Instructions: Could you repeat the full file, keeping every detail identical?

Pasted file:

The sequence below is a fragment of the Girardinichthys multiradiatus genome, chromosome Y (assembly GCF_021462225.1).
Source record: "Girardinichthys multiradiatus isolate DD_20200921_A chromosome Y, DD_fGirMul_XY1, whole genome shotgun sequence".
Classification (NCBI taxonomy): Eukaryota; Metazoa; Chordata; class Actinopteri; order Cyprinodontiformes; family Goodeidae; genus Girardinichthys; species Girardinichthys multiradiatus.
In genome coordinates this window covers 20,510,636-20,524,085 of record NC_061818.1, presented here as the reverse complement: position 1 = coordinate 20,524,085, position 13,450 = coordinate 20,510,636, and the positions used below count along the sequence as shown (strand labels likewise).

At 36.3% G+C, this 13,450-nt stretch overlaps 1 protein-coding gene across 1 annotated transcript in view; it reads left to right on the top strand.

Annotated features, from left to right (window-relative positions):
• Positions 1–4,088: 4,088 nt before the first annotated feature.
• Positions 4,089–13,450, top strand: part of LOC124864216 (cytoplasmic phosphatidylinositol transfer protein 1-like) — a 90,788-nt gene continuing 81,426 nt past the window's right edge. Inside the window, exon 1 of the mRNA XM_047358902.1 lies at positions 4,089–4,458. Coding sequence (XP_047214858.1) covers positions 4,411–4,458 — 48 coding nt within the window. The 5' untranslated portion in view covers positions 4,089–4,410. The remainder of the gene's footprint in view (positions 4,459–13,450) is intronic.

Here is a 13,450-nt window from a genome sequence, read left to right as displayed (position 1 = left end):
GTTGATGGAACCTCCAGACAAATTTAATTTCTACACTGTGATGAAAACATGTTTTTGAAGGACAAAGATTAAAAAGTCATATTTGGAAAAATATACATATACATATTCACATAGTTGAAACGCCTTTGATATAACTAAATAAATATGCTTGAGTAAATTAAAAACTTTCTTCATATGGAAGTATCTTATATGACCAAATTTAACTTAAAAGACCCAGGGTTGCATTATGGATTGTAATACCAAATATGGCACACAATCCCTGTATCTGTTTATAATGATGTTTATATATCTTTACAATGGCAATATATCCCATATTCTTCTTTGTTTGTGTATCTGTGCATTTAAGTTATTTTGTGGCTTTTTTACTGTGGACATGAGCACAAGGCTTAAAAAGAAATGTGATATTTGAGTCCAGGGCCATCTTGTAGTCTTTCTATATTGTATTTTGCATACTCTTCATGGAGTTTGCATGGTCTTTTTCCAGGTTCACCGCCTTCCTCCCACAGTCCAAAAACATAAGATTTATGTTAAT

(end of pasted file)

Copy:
The sequence below is a fragment of the Girardinichthys multiradiatus genome, chromosome Y (assembly GCF_021462225.1).
Source record: "Girardinichthys multiradiatus isolate DD_20200921_A chromosome Y, DD_fGirMul_XY1, whole genome shotgun sequence".
Classification (NCBI taxonomy): Eukaryota; Metazoa; Chordata; class Actinopteri; order Cyprinodontiformes; family Goodeidae; genus Girardinichthys; species Girardinichthys multiradiatus.
In genome coordinates this window covers 20,510,636-20,524,085 of record NC_061818.1, presented here as the reverse complement: position 1 = coordinate 20,524,085, position 13,450 = coordinate 20,510,636, and the positions used below count along the sequence as shown (strand labels likewise).

At 36.3% G+C, this 13,450-nt stretch overlaps 1 protein-coding gene across 1 annotated transcript in view; it reads left to right on the top strand.

Annotated features, from left to right (window-relative positions):
• Positions 1–4,088: 4,088 nt before the first annotated feature.
• Positions 4,089–13,450, top strand: part of LOC124864216 (cytoplasmic phosphatidylinositol transfer protein 1-like) — a 90,788-nt gene continuing 81,426 nt past the window's right edge. Inside the window, exon 1 of the mRNA XM_047358902.1 lies at positions 4,089–4,458. Coding sequence (XP_047214858.1) covers positions 4,411–4,458 — 48 coding nt within the window. The 5' untranslated portion in view covers positions 4,089–4,410. The remainder of the gene's footprint in view (positions 4,459–13,450) is intronic.

Here is a 13,450-nt window from a genome sequence, read left to right as displayed (position 1 = left end):
GTTGATGGAACCTCCAGACAAATTTAATTTCTACACTGTGATGAAAACATGTTTTTGAAGGACAAAGATTAAAAAGTCATATTTGGAAAAATATACATATACATATTCACATAGTTGAAACGCCTTTGATATAACTAAATAAATATGCTTGAGTAAATTAAAAACTTTCTTCATATGGAAGTATCTTATATGACCAAATTTAACTTAAAAGACCCAGGGTTGCATTATGGATTGTAATACCAAATATGGCACACAATCCCTGTATCTGTTTATAATGATGTTTATATATCTTTACAATGGCAATATATCCCATATTCTTCTTTGTTTGTGTATCTGTGCATTTAAGTTATTTTGTGGCTTTTTTACTGTGGACATGAGCACAAGGCTTAAAAAGAAATGTGATATTTGAGTCCAGGGCCATCTTGTAGTCTTTCTATATTGTATTTTGCATACTCTTCATGGAGTTTGCATGGTCTTTTTCCAGGTTCACCGCCTTCCTCCCACAGTCCAAAAACATAAGATTTATGTTAAT